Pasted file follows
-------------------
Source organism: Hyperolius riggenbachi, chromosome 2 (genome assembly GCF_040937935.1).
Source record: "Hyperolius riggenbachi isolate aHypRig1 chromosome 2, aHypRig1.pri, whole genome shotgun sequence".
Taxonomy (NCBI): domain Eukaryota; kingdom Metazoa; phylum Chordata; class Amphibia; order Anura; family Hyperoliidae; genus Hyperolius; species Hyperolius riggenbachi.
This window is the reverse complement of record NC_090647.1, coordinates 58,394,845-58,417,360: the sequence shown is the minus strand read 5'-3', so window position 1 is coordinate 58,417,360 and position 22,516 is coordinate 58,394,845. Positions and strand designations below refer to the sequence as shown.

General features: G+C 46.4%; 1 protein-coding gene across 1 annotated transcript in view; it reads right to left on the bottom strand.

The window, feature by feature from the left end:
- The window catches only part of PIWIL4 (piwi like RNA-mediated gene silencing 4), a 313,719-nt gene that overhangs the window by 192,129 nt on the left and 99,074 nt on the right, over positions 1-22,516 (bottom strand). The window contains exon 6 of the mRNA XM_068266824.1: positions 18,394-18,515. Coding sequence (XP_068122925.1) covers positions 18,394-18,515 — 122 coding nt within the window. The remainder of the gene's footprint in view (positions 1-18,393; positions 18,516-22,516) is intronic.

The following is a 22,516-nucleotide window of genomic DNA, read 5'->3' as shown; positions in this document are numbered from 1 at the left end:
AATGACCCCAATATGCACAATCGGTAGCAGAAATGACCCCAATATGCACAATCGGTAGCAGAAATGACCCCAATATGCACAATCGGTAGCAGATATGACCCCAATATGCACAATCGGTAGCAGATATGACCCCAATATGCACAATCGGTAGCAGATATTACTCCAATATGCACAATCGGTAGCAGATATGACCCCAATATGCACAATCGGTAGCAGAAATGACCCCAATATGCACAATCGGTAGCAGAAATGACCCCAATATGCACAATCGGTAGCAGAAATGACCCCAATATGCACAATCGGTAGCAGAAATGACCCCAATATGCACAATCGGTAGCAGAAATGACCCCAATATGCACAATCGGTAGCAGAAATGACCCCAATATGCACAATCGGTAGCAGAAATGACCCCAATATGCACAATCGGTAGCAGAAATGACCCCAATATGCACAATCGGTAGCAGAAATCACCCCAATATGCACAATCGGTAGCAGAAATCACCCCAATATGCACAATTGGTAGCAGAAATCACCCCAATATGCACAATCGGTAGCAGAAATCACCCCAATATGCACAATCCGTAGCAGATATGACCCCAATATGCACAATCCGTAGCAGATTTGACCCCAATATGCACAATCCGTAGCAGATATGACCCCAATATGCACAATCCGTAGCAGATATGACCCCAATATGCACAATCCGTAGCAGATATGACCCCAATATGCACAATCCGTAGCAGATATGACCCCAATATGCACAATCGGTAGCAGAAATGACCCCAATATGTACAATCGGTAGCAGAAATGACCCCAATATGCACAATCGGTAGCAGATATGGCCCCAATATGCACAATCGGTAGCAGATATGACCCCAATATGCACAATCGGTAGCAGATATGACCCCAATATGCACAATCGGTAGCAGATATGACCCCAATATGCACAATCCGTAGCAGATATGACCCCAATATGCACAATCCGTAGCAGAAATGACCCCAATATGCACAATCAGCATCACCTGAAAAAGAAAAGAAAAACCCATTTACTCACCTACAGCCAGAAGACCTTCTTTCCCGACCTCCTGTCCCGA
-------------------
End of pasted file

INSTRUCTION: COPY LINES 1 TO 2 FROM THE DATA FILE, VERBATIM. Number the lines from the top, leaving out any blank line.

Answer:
Source organism: Hyperolius riggenbachi, chromosome 2 (genome assembly GCF_040937935.1).
Source record: "Hyperolius riggenbachi isolate aHypRig1 chromosome 2, aHypRig1.pri, whole genome shotgun sequence".